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Thread: Do you play your really expensive ukes?

  1. #21
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    May 2020
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    780

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    I play the uke that I like to play the most; it just so happens to be an "expensive" uke based on your definition. However, it isn't my most expensive uke (or the 2nd or the 3rd). It is just the uke I like to play the most and have it out on the wall hanger. I take it outside and everywhere because I like playing it. If it gets damaged, it can be replaced with another (and I have high confidence the new one will sound very much like the this one).

  2. #22
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    May 2020
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    Quote Originally Posted by ripock View Post
    I play my expensive ukes every day, but I have to say that I never take them on vacations, in cars, on camping trips. I've tried, but I'm just not wired that way. When I play my ukes, I play my ukes. It is an event. When I go to the beach, that's the event. So I don't take my ukes camping--not because I'm afraid of getting them dirty--but because it is a waste of my time; I would never take them out of their cases.
    I'd love to take my uke camping; maybe it's because I camp with kids. The thing holding me back is that I don't have any songs in my repertoire.

  3. #23
    Join Date
    Jan 2019
    Location
    Michigan, USA
    Posts
    413

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    I played my most expensive instrument (my custom Beanspout alto) last night, in fact!

    I believe that instruments are meant to be played, so I play them! I don't play my expensive ones every single day, but I do play them often. I kind of rotate through instruments. Some nights I play one of the cheaper ones, other nights I play one of the more expensive ones. It depends on the sound and feel I am going for that night. That's why I have so many different ones (or at least that is the story I tell myself to enable my UAS...)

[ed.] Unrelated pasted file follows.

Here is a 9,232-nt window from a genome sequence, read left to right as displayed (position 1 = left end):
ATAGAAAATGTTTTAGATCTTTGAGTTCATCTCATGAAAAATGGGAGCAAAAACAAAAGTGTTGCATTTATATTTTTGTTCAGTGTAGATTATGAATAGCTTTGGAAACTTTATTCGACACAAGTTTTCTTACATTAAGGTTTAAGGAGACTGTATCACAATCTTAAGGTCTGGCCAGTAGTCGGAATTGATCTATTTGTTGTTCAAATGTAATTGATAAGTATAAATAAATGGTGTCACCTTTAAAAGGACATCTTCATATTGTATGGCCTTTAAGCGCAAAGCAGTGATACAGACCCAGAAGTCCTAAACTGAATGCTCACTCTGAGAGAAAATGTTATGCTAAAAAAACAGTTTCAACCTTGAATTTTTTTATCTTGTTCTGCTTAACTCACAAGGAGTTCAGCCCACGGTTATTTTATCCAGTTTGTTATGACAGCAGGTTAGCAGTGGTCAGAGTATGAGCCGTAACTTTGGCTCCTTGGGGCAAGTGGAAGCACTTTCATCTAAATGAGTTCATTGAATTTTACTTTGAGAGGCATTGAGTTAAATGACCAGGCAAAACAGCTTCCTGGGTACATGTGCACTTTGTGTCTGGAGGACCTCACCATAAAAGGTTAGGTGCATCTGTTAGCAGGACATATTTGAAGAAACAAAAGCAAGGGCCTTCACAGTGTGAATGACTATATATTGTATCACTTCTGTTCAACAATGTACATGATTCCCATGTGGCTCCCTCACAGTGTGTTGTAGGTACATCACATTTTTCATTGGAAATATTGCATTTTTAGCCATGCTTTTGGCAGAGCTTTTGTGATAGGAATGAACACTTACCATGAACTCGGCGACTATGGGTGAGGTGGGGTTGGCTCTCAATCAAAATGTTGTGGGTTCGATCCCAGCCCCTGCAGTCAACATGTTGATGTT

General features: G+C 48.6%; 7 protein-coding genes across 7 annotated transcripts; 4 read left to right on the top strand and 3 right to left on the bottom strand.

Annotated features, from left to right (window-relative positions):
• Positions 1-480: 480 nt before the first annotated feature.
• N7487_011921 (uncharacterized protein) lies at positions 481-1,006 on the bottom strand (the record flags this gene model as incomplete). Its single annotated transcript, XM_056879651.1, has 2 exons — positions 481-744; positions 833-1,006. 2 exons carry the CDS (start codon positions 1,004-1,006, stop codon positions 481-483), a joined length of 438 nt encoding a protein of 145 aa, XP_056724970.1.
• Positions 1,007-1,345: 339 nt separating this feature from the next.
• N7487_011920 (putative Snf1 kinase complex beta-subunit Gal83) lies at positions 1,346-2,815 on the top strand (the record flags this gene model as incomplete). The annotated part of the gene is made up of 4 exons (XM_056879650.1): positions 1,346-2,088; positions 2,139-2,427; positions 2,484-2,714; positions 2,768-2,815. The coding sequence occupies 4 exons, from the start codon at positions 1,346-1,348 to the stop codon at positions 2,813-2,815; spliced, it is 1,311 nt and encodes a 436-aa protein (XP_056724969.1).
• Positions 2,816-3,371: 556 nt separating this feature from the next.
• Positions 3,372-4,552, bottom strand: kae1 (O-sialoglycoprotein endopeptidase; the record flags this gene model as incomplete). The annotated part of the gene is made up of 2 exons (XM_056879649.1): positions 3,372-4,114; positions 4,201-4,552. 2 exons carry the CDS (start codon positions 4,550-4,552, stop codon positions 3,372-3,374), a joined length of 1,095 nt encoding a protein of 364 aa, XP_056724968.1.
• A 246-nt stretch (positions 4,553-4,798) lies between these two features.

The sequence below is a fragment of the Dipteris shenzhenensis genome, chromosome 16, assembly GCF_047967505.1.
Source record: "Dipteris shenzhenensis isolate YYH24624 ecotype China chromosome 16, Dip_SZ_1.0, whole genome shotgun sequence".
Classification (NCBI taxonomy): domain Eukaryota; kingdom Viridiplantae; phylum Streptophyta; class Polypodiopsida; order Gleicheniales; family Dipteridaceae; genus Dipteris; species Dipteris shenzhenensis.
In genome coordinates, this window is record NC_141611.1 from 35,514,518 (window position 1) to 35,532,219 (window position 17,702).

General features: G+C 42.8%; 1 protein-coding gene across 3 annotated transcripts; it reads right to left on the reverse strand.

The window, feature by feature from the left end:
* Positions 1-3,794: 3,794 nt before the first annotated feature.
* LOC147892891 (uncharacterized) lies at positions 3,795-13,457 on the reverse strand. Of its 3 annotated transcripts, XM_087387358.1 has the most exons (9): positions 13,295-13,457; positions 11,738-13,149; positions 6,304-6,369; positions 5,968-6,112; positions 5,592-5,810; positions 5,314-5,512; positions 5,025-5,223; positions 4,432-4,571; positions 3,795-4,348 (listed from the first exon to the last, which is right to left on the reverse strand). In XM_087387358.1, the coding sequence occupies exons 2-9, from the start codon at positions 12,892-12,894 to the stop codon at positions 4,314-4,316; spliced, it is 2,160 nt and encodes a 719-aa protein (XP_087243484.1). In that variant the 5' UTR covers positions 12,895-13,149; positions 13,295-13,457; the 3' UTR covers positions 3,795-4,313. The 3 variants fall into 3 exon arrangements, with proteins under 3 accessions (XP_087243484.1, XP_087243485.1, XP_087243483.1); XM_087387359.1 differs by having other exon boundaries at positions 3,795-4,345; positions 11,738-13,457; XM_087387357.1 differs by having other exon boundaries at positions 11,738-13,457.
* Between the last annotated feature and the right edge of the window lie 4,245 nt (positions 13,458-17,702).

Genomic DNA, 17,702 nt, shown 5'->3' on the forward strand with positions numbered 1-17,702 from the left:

That being said, I take my cheaper instruments to more hazardous environments. I don't take my K brands camping, or to a strum at a pub. (Or at least I didn't. I haven't been to one of those in a while.) The exception is my Blackbird Clara. I take her pretty much wherever!
    Mainly a concert player.

    Beansprout alto (myrtle) | Martin Konter | Kala Elite Soprano | Rebel Double Cream mango concert
    KoAloha Silver concert | Blackbird Clara | Kamaka HF-2 (special) | Kanile'a K-1 C | Bruko #6
    Anuenue UC200 Moonbird Concert | UkeSA Pineapple Sunday concert (acacia) | Pop's Pineapple Sunday (koa)

  4. #24
    Join Date
    Feb 2014
    Location
    Stone Harbor, NJ
    Posts
    1,074

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    My most expensive and best sounding ukulele is my Ko'olau. I play this quite often and will play it anytime anywhere. No sense letting it sit. I also take meticulous care of my uses, so there's that.
    DEPENDENTS:

    In order of age:


    Martin C-1K Concert, C Re-entrant Tuning 4/2014 Cocobolo Concert #433 C Re-Entrant 2/3/2020
    Pono MTD-CR Tenor Pepe Romero Baby Baritone Strings 6/21/2016 Martin S1 Soprano C Re-Entrant Tuning
    Ko'olau Model 100 Tenor C Linear Tuning 7/27/2018 aNueNue AMM3 Tenor C Re-Entrant Tuning
    Kamaka HF-2 Koa Concert C Linear 6/26/2019

  5. #25
    Join Date
    Jun 2018
    Location
    Sparta, Wisconsin, USA
    Posts
    3,318

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    It varies. Depending upon the sound and feel I want on a given day. Right now, the re-entrant ones are getting more play than the linear.
    I have two 18" scale tenors that aren't getting as much love because I'm not as comfortable playing them as the 17" tenors. (Shortish fingers.)
    I confess, I don't take the expensive ones out to gig or club meetings. Or to practices with friends. It's just too easy to bang them up.
    I don't play some of the Ponos as often as I used to. The Fender and Ohana are long gone.
    There is a subtle yet profound difference between the learning of something and the knowing of that thing.
    You can learn by reading, but you don't begin to know until you begin to try to do.

    --Lou Churchill, Plane & Pilot Magazine